The choice isn’t great, don’t get me wrong. You can see how the green still falls into the shades of red. A blue would be a better choice. (And that’s why I always counsel people to stick to a blue-to-red palette.) Compare, for example, what happens when I add a massive Borg cube of blue to the area of Texas and Oklahoma—not that you have a choice, because resistance is futile.
Here the blue is very clearly different than the reds. That makes it very distinct, but again, I think in the context of a map about the changing of leaf colours from greens to reds, a green-to-red map is appropriate. But only if, as these designers have, the colours are chosen so that the green can be distinguished from the reds.
As I always say, know the rules—don’t use red-to-green as one—so that you know the few instances when and where it’s appropriate to break them. As this map is.
Credit for the piece goes to the SmokyMountains.com
Autumn arrived this week in Philadelphia. And with the cooler weather came blustery winds blowing yellowing leaves from city trees. The yellows and reds of trees beneath blue skies makes for some great photography. But what is really going on? Thankfully, the Washington Post published an article exploring where and why the leaves change colour (or don’t).
The star of the piece is the large map of the United States that shows the dominant colours of forests.
Little illustrations and annotations dot the map showing how particular trees (whose leaf shapes are shown) turn particular colours. The text in the piece elaborates on that and explains what is going on with pigments in the leaves. It adds to that how weather can impact the colour change.
Later on in the piece, a select set of photos for specific locations show at a more micro-level, how and where leaf colours change.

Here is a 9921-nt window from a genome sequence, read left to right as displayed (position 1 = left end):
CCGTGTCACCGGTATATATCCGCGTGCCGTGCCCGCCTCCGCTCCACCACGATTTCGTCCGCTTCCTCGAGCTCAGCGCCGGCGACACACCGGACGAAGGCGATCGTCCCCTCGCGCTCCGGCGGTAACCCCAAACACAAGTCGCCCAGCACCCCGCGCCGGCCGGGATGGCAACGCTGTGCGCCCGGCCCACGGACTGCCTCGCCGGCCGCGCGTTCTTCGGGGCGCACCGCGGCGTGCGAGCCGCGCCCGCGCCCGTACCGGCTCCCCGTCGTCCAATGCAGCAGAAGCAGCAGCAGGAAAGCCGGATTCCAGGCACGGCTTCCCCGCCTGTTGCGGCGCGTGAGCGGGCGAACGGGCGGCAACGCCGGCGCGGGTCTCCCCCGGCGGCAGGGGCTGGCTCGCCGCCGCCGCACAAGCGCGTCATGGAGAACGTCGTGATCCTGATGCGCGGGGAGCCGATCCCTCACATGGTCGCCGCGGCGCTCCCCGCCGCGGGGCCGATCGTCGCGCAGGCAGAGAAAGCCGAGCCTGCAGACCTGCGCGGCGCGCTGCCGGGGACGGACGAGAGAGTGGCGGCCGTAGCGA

Overall, a solid piece for those of you who enjoy leaf peeping to read before this weekend.
Credit for the piece goes to Lauren Tierney and Joe Fox.
About two weeks ago, Michael Phelps raced a shark. What will they not do for television ratings? The Economist took the basic premise and then had an insightful piece about the speed of animals compared to their size. The whole notion of animals get faster the larger they get. Well, to a point, the Economist found. The graphic is a bit complex, perhaps, in their use of a log scale on both the x and y axes. But they have cute little illustrations of everyone’s favourite animals. So it all balances out in the end.
But there is real science in the piece and it is worth a quick read.
Credit for the piece goes to the Economist graphics department.
Your author is still in Canada. So here’s a graphic from the Globe and Mail that explains the process by which ringwoodite is formed. Recent research shows that the water contained within the mineral makes the mantle beneath the surface of the Earth contain more water than all the world’s oceans.
But mostly, I’m still in Canada.
Credit for the piece goes to the Globe and Mail graphics department.
As someone who likes cooler weather, climate change sucks. Because that generally means warmer weather. Yes, yes, I know it means equally good chances for extreme cold temperatures and in general more extreme weather, but mostly I hate hot weather. So a new report by Risky Business Project, a group led by former New York mayor Michael Bloomberg, Henry Paulson, and Tom Steyer, looks to quantify some of the impact.
But in short, nothing good is going to happen. And basically, I will never move to the South.
Credit for the piece goes to the graphics team behind Risky Business.
Last week President Obama announced a task force to investigate the disappearance of honeybees. While that might sound like something out of a Doctor Who episode—it is—the problem is real since bees pollinate the flowers that become the fruit and vegetables we consume. The Washington Post took a look at what might be responsible for the decline in bees through this illustrated graphic.
The South China Morning Post had a fantastic infographic detailing the hunting of elephants for their ivory. Despite bans to make such hunting illegal, the problem continues and is worsening because of the Asian trade in ivory.